Farley should fix problematic pension law
Sen. Hugh Farley is getting on in years — he turned 81 Wednesday — so one can hardly blame him for wanting to make sure that his wife is financially secure were he to suddenly die in office, before filing for retirement and starting to collect his roughly $52,000-a-year pension.
All the same, by filing for retirement at the end of his current term (Dec. 31), then collecting his pension as well as his full salary starting in January, he’ll be double-dipping. And even if lots of public employees have done the same — Assemblyman Jack McEneny, Schenectady Mayor Gary McCarthy and Lt. Gov. Robert Duffy, among them, with Saratoga County Clerk Kathy Marchione soon to follow — it’s an insult to hard-working or unemployed New Yorkers.
The problem, Farley asserts, is a flaw in the law: If a state worker dies before filing for retirement, his or her spouse gets zip. It doesn’t happen often because most state workers can (and do) retire at a relatively young age. Long-tenured legislators like Farley, who basically can serve for as long as they want, are obvious exceptions.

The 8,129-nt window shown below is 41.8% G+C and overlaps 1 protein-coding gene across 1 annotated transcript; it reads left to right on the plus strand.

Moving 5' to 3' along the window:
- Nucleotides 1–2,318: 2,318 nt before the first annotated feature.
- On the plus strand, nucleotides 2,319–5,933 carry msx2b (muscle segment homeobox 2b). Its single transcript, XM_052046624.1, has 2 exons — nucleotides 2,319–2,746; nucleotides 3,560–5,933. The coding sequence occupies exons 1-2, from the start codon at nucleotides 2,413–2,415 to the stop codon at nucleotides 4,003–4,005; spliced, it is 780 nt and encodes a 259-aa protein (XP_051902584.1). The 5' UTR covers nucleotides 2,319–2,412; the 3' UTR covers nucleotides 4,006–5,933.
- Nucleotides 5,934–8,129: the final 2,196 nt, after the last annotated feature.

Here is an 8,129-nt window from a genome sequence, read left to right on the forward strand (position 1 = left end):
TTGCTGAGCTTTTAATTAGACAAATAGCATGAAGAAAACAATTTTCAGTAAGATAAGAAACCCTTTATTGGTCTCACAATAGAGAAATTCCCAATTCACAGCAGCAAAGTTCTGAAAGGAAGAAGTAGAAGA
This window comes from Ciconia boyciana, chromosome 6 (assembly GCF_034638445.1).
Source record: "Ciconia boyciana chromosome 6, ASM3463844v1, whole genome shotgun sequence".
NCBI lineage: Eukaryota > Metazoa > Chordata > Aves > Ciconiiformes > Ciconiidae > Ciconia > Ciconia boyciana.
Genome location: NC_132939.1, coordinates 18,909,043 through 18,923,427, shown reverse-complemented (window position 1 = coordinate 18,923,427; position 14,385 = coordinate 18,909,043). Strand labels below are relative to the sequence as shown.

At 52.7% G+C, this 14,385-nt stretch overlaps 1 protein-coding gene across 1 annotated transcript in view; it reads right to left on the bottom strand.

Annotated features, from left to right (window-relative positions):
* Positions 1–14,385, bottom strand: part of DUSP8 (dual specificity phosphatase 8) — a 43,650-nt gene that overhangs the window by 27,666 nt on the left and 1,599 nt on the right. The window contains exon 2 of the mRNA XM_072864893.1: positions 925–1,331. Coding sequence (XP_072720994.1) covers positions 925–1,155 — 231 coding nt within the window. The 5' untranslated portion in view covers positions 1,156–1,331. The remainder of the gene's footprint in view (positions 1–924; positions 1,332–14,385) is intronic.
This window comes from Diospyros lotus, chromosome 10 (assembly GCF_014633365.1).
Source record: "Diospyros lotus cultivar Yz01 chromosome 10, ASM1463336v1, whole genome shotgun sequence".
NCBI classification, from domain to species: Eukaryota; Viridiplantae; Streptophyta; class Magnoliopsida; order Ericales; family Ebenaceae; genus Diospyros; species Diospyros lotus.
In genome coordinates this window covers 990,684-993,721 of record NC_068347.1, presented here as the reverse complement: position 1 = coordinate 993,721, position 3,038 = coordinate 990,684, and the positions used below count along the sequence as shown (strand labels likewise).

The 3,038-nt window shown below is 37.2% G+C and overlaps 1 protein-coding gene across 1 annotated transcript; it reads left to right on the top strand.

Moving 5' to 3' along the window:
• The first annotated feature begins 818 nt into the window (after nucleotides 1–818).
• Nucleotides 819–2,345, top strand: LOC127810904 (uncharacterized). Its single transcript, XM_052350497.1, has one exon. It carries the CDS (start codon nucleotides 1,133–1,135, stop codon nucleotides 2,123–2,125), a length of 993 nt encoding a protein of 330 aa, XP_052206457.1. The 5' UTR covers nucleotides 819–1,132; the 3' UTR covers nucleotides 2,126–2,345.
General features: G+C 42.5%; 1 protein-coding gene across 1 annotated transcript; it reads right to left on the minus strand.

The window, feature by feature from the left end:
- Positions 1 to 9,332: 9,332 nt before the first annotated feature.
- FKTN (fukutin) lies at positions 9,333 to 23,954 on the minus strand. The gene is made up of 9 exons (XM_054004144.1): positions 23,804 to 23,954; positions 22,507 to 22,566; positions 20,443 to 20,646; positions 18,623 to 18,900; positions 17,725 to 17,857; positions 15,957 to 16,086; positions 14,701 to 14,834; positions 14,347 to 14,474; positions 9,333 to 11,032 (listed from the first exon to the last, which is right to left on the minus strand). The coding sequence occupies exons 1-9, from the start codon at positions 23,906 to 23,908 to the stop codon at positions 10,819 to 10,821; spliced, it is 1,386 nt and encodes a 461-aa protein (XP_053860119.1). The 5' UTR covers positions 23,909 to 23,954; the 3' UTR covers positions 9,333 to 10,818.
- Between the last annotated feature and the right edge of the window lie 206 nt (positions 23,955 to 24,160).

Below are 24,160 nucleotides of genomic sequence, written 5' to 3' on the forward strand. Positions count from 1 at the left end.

Farley notes that “a lot of people have talked about reforming this.” Talk is cheap, though, senator; how about doing something about it before you actually retire?
Even if the money is given to charity, as some lawmakers have done to deflect criticism, and even if the state technically saves money under the arrangement by no longer having to make retirement contributions, it can’t be healthy for the state’s stressed pension system. And it’s wrong for lawmakers, who are already paid handsomely for their work, to collect two paychecks at the public’s expense, even if they give one away (they take a handsome deduction for that, we suspect).
If Farley does nothing else during his 18th term, let him fix this quirk that he acknowledges is an enticement to double-dip.